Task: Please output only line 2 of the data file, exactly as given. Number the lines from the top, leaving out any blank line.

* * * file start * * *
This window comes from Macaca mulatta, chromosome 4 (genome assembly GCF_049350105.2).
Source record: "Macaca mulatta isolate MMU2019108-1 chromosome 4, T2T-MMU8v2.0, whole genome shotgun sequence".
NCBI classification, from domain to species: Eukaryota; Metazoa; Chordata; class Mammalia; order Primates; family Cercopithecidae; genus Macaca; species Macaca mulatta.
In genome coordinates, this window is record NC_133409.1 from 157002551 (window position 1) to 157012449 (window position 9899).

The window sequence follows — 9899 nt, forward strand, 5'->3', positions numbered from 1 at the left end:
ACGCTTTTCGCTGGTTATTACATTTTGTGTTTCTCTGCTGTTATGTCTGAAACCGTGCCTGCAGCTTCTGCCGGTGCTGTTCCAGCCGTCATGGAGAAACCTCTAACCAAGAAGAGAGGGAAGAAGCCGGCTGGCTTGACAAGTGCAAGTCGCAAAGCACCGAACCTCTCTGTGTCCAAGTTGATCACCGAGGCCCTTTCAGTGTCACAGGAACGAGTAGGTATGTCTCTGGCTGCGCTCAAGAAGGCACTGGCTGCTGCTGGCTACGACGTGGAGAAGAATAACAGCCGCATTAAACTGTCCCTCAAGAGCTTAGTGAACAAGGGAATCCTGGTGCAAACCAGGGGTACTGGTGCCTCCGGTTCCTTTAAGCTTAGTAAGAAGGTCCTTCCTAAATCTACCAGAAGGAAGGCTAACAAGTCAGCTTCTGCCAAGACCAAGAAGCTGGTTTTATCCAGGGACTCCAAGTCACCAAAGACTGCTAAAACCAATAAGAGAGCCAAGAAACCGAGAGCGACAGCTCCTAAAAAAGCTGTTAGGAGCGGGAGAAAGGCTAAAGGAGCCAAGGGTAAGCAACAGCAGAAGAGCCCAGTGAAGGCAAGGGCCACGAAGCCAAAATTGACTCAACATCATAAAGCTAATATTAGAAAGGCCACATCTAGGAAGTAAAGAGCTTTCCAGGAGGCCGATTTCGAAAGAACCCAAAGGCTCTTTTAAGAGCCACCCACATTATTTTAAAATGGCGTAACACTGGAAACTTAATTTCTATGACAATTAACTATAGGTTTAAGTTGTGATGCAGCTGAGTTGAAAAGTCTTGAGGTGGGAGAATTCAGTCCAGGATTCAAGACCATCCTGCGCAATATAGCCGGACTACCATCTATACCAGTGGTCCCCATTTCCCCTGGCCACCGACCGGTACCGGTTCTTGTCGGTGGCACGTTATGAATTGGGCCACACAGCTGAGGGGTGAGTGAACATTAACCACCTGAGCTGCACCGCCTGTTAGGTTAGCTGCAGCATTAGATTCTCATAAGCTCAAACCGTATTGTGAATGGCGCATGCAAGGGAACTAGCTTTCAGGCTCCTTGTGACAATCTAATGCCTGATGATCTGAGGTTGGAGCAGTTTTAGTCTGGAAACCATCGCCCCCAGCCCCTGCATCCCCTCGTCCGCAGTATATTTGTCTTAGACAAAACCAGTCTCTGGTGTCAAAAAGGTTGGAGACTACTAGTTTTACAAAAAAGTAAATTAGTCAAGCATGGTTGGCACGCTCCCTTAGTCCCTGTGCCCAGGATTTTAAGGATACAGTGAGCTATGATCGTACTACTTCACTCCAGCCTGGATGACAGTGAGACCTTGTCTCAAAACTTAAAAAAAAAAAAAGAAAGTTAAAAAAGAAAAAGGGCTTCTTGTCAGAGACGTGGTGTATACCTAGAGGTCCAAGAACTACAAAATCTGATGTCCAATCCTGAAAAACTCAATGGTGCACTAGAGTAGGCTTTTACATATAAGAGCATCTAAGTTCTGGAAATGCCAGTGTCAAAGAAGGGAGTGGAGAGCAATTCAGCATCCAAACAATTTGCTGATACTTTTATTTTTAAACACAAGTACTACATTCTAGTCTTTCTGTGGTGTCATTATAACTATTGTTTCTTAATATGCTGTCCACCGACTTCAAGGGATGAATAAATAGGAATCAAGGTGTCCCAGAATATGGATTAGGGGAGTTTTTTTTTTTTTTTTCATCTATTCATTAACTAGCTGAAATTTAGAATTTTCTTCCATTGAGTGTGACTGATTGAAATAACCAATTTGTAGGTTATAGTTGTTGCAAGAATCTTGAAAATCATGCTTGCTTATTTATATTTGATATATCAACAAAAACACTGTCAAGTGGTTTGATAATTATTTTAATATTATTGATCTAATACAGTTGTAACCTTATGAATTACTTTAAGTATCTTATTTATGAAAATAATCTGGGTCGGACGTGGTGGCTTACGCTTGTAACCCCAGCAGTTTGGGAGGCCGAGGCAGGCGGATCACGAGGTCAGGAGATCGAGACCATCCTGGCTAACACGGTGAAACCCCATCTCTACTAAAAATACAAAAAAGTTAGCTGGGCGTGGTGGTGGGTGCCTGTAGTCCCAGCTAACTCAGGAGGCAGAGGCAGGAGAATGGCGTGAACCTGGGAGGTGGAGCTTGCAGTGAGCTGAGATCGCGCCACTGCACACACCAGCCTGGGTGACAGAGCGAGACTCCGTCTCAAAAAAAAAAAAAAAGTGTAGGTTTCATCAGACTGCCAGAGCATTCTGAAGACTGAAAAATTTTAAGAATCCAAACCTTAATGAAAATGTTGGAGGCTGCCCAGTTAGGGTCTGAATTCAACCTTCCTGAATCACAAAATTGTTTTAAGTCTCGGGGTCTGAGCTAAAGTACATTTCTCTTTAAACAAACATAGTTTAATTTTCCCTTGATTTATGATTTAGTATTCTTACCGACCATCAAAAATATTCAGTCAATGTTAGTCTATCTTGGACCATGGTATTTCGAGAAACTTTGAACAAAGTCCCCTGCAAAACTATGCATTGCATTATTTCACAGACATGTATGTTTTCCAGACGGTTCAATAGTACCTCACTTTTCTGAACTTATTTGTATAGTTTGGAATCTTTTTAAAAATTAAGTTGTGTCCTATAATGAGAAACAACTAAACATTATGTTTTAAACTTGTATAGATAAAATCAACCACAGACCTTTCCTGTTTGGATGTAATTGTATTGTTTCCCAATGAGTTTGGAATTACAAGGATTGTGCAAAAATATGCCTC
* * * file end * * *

Source record: "Macaca mulatta isolate MMU2019108-1 chromosome 4, T2T-MMU8v2.0, whole genome shotgun sequence".